Last season the Buffalo Sabres finished with 78 points. It was a disappointing finish, falling three points from the previous years final tally of 81. It was supposed to be a potential playoff push year. No dice. So changes were made, and this season started off with some optimism. Perhaps this would be the year of a legit push for the playoffs. Alas, here we are, finishing the season an astonishing sixteen points behind last seasons mark. 62 points this season (25-12-45).
It’s an ugly record to look at. Unfortunately this season was full of ugly numbers for the Sabres. That .756 points per game pace was bad enough to be the Sabres fourth worst season of all-time. The only three seasons worse than this year were 2014-15 (.656 ppg), 1971-72 (.654 ppg), and 2013-14 (.634 ppg). The NHL average was 1.12 ppg this season.
After the season opener hype wore off, there was really never much light for the Sabres, who at their very best were projected to have 82 points by season’s end after their very first game, but after the second game never climbed higher than 67 projected points, before finally finishing with 62.
Here’s a visual, with the initial ten games cut off to avoid the volatility of the early season:
On the bright side, there is a reasonably clear and interpretable pattern. The Sabres struggled early on under new coach Phil Housley, and it took time to get used to a new system, etc. Eventually, around 27 games in, the Sabres started to get the hang of things and started a clear upward trend. There was a decline in progress in the last 10 or so games, but it’s very plausible to write that off as a being driven by the season coming to a close.
A main driver for another poor season in Buffalo was a severe lack of offensive production. Buffalo finished the season with 198 goals (last in the NHL), failing to reach the 200 mark for the sixth consecutive season. On the other end of the spectrum, the Lightning finished with 290 goals for, with the league average being just about in the middle at 240 goals for.
A similar story presents itself for goals against, with the Sabres allowing 278 goals this season (last in the NHL). The Kings sit atop this leader board, allowing 202 goals against. The league average here was also 240 goals.
Combine a last place finish in goals for with a last place finish in goals against and you’ve got yourself the 2017-2018 Buffalo Sabres, who finished the season with a -81 (!!!) goal differential. This easily put them in last in the league:
As far as goaltending goes, Buffalo started Lehner for 50 games this season, just under the 53 game average for starting goaltenders. As 30 games was the smallest max load for a goalie by team (Chicago), I’ll use that standard for games played while evaluating Lehner. Here’s a scatter plot of GAA and save percentage:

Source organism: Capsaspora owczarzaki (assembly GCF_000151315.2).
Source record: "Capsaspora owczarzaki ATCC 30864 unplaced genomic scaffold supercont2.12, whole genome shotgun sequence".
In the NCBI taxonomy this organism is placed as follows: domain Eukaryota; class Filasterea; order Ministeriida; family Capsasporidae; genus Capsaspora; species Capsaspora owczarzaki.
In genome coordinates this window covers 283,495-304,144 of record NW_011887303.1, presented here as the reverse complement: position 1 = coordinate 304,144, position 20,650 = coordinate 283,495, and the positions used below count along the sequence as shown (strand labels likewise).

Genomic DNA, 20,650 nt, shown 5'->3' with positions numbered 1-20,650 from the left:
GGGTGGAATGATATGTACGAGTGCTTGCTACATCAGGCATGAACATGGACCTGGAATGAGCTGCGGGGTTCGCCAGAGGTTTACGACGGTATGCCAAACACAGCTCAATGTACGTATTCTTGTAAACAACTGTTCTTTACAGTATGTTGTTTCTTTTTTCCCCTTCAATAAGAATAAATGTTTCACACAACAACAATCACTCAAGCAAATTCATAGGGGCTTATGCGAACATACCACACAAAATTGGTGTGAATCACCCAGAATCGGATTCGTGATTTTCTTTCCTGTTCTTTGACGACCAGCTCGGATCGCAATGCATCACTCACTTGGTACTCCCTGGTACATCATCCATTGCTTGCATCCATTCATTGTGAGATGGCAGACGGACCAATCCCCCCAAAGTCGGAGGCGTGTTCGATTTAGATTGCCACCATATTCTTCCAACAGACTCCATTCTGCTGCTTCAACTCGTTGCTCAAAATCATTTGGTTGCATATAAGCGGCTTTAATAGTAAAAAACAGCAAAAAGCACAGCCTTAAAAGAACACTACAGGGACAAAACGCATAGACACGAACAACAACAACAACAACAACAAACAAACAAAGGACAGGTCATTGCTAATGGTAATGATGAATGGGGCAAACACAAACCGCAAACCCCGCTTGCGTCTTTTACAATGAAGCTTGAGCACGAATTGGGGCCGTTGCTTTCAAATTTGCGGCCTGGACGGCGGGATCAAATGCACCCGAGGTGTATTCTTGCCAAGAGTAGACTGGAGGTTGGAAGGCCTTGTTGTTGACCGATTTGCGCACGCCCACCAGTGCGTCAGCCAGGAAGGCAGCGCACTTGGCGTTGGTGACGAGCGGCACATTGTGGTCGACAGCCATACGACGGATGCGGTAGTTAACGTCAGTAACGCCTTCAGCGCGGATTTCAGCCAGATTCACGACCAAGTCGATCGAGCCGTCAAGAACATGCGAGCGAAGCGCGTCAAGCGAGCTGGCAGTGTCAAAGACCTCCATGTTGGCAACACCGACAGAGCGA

Scott Darling is the dot out in left field. Unfortunate for the Hurricanes for sure. Meanwhile, Lehner sits at (.908, 3.01). The average for this group of goalies with at least thirty games started for their team is (.913, 2.73). This puts Lehner very slightly below the average save percentage, and a bit above the average GAA. Given the team in front of him, there’s honestly not much to complain about. Lehner definitely let in some frustrating goals, but had a decent year and seemed to receive more criticism than he deserved for the second straight season.
A much more alarming issue is the power play. Buffalo’s power play was ranked first in the NHL last year, yet tumbled all the way to 20th this season, finishing at 19.1%. The PK was also in a rough spot, finishing at 78% to place 22nd in the NHL.
Some more advanced stats were also disappointing for the Sabres. They finished 26th in the NHL with a CF% (proxy for possession) of 47.6%. Their dull play is also shown numerically by looking at CF/60+CA/60, which is a proxy for the pace of games they play:
Note that this chart doesn’t necessarily correlate with overall performance, it’s more of a scale of excitement in terms of watching the game. No surprise, Buffalo is not only in last but is a noticeable distance away from second last.
Another issue the Sabres had is inconsistency. They seemed to do well against good teams they had no business beating, yet struggle against teams that you would guess they’d beat on paper. This is also seen numerically when looking at the percentage of points earned out of those available grouped by opponents final rank in the season:
The Sabres earned 50% of the points available from the top five teams in the league, yet only 34.4% from the bottom five. They also clearly saw their worst struggles with the middle of the pack. Being able to execute and beat the teams they should beat on a consistent basis is something the Sabres need to seriously improve on.
And one final number that wraps up the Sabres abysmal season- 31. The Sabres will now forever be known as the first NHL team to ever place 31st in the league. It can’t get worse, at least until Seattle shows up. Only time will tell when (if ever) it will get better.